How To Buy An RV Park Without Using A Bank

When I bought my first RV park, it was a very unusual deal construction. Since the property was in poor condition – and the seller very motivated – I was able to get him to agree to the following terms: $400,000 sales price, $10,000 down payment, and the seller would carry $390,000 for 30 years. I was immediately hooked on seller financing. My next five deals were also seller financed. I had never heard of that type of lending before, and the benefits were immediately obvious to me. So how can you buy an RV park using seller financing?

Why a seller would want to finance the sale

The first step in obtaining seller financing is fully understanding why the seller would entertain such a concept. There are basically three reasons that a seller would carry the debt. The first one is interest rate. If they sell the RV park for cash, all they will get on their windfall is about 1% to 2% in a CD. Instead, they can get around 5% from you as a mortgage on the property – that’s about two to five times more, which is huge. The second reason is favorable tax treatment. If they carry the paper, they only pay income tax as they receive the money, so they earn interest on the money that would have gone to the IRS on day one. The third reason is control. When they carry the financing, they don’t have the risk or worry of the bank scuttling their deal. That’s a huge stress reliever.

The advantages of seller financing for the buyer

The benefits of seller financing to the buyer is just as obvious. When you don’t have to work with a bank, you don’t have to pay any points or related bank costs, like attorney’s fees. You also don’t need expensive third-party reports. On top of that, you don’t have the stress of building a loan package and cold calling banks and trying to get one to finance the deal. And financially, you typically get a lower interest rate and longer loan term. You also typically get a loan that is non-recourse. It’s basically all good, and there is no downside to seller financing whatsoever.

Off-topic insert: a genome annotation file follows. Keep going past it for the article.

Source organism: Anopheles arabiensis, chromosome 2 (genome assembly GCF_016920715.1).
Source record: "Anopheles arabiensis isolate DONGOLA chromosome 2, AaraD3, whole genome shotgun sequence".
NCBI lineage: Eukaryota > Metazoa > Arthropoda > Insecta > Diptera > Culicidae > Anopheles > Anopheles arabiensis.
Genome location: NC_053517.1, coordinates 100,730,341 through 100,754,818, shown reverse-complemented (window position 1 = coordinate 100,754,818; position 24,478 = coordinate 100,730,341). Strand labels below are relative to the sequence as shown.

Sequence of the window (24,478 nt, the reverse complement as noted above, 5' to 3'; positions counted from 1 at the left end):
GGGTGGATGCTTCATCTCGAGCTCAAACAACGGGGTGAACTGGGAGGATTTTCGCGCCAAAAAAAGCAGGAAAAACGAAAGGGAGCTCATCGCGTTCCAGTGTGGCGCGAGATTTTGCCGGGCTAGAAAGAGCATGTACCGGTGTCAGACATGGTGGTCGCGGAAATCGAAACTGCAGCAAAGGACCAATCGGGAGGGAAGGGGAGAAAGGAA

The problems with bank debt

And just to emphasize the benefits, let’s reflect on the potential problems with regular bank debt. To go out and get a bank loan is a serious chore. Then there’s the problem of being approved. Then there’s the extra cost just of getting the loan done. And, after all that, you still are stuck with a short term deal and full recourse. While getting a bank loan is often a necessary evil, it’s always fraught with risk.

So how do you get it?

There are four ways to get seller financing. The first is the seller offering it to you on the front end. The second is for the seller to realize during diligence that there’s no way a bank loan can be obtained (typically because they do not have three years’ worth of reliable financial statements). The third is the result of you educating and selling the seller on the benefits of carrying the mortgage. And the fourth is from “bonding” – effectively becoming the seller’s friend and them then wanting to help you out by carrying the debt.

Other thoughts

While seller financing is great, there are some things you have to make sure of. One is that you only buy an RV park with a large title company. You may be getting seller financing, but that does not mean you can scrimp on anything less than a professional closing. You also need a real mortgage note, reviewed by an attorney. And you need a cure period, in case they don’t get your check. You just have to make sure that you follow the same steps you would if you used a bank to financing the transaction – you cannot take any shortcuts, as the ramifications could be huge if the seller gets cranky or passes away after the deal is consummated.


Seller financing is an extremely compelling option when buying an RV park. You can buy an RV park without using a bank. Use these steps to expedite the learning curve on how to pull it off.

Frank Rolfe has been an active investor in RV parks for nearly two decades. As a result of his large collection of RV and mobile home parks, he has amassed a virtual reference book of knowledge on what makes for a successful RV park investment, as well as the potential pitfalls that destroy many investors.